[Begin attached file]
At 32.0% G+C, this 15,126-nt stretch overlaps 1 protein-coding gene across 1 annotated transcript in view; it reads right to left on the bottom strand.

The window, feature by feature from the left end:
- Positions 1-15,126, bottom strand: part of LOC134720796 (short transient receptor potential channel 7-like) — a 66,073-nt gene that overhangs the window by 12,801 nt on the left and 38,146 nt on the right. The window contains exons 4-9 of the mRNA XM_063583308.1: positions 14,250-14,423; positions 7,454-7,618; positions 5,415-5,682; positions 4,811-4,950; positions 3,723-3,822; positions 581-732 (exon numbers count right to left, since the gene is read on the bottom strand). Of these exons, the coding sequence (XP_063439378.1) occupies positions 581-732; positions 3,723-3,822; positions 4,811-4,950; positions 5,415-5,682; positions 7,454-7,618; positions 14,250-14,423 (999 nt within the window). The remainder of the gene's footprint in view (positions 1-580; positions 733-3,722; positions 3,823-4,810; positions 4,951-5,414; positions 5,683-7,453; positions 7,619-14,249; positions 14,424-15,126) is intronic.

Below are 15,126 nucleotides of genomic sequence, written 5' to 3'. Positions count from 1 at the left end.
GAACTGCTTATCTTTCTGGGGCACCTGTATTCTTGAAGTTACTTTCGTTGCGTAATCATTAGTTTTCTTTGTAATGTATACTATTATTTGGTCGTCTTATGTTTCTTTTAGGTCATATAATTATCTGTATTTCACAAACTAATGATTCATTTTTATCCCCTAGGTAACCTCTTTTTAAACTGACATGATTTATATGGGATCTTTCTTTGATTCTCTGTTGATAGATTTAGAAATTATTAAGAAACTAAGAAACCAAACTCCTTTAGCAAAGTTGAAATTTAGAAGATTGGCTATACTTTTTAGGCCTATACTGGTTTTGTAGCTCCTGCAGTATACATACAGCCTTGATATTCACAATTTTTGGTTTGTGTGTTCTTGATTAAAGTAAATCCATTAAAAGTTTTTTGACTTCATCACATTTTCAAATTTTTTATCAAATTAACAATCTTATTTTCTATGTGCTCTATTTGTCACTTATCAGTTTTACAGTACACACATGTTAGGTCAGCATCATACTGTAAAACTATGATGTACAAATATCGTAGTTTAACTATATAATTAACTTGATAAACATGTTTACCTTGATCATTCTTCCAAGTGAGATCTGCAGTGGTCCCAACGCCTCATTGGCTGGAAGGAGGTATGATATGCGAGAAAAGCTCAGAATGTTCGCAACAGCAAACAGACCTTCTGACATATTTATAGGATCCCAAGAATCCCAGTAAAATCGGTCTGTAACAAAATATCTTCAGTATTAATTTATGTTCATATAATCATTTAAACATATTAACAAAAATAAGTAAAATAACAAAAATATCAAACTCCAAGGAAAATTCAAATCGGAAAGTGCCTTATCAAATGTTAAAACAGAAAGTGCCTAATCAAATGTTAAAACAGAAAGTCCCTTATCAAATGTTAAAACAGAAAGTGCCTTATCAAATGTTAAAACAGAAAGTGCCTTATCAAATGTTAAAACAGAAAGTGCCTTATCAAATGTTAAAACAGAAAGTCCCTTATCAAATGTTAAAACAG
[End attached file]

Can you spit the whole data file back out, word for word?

At 32.0% G+C, this 15,126-nt stretch overlaps 1 protein-coding gene across 1 annotated transcript in view; it reads right to left on the bottom strand.

The window, feature by feature from the left end:
- Positions 1-15,126, bottom strand: part of LOC134720796 (short transient receptor potential channel 7-like) — a 66,073-nt gene that overhangs the window by 12,801 nt on the left and 38,146 nt on the right. The window contains exons 4-9 of the mRNA XM_063583308.1: positions 14,250-14,423; positions 7,454-7,618; positions 5,415-5,682; positions 4,811-4,950; positions 3,723-3,822; positions 581-732 (exon numbers count right to left, since the gene is read on the bottom strand). Of these exons, the coding sequence (XP_063439378.1) occupies positions 581-732; positions 3,723-3,822; positions 4,811-4,950; positions 5,415-5,682; positions 7,454-7,618; positions 14,250-14,423 (999 nt within the window). The remainder of the gene's footprint in view (positions 1-580; positions 733-3,722; positions 3,823-4,810; positions 4,951-5,414; positions 5,683-7,453; positions 7,619-14,249; positions 14,424-15,126) is intronic.

Below are 15,126 nucleotides of genomic sequence, written 5' to 3'. Positions count from 1 at the left end.
GAACTGCTTATCTTTCTGGGGCACCTGTATTCTTGAAGTTACTTTCGTTGCGTAATCATTAGTTTTCTTTGTAATGTATACTATTATTTGGTCGTCTTATGTTTCTTTTAGGTCATATAATTATCTGTATTTCACAAACTAATGATTCATTTTTATCCCCTAGGTAACCTCTTTTTAAACTGACATGATTTATATGGGATCTTTCTTTGATTCTCTGTTGATAGATTTAGAAATTATTAAGAAACTAAGAAACCAAACTCCTTTAGCAAAGTTGAAATTTAGAAGATTGGCTATACTTTTTAGGCCTATACTGGTTTTGTAGCTCCTGCAGTATACATACAGCCTTGATATTCACAATTTTTGGTTTGTGTGTTCTTGATTAAAGTAAATCCATTAAAAGTTTTTTGACTTCATCACATTTTCAAATTTTTTATCAAATTAACAATCTTATTTTCTATGTGCTCTATTTGTCACTTATCAGTTTTACAGTACACACATGTTAGGTCAGCATCATACTGTAAAACTATGATGTACAAATATCGTAGTTTAACTATATAATTAACTTGATAAACATGTTTACCTTGATCATTCTTCCAAGTGAGATCTGCAGTGGTCCCAACGCCTCATTGGCTGGAAGGAGGTATGATATGCGAGAAAAGCTCAGAATGTTCGCAACAGCAAACAGACCTTCTGACATATTTATAGGATCCCAAGAATCCCAGTAAAATCGGTCTGTAACAAAATATCTTCAGTATTAATTTATGTTCATATAATCATTTAAACATATTAACAAAAATAAGTAAAATAACAAAAATATCAAACTCCAAGGAAAATTCAAATCGGAAAGTGCCTTATCAAATGTTAAAACAGAAAGTGCCTAATCAAATGTTAAAACAGAAAGTCCCTTATCAAATGTTAAAACAGAAAGTGCCTTATCAAATGTTAAAACAGAAAGTGCCTTATCAAATGTTAAAACAGAAAGTGCCTTATCAAATGTTAAAACAGAAAGTCCCTTATCAAATGTTAAAACAG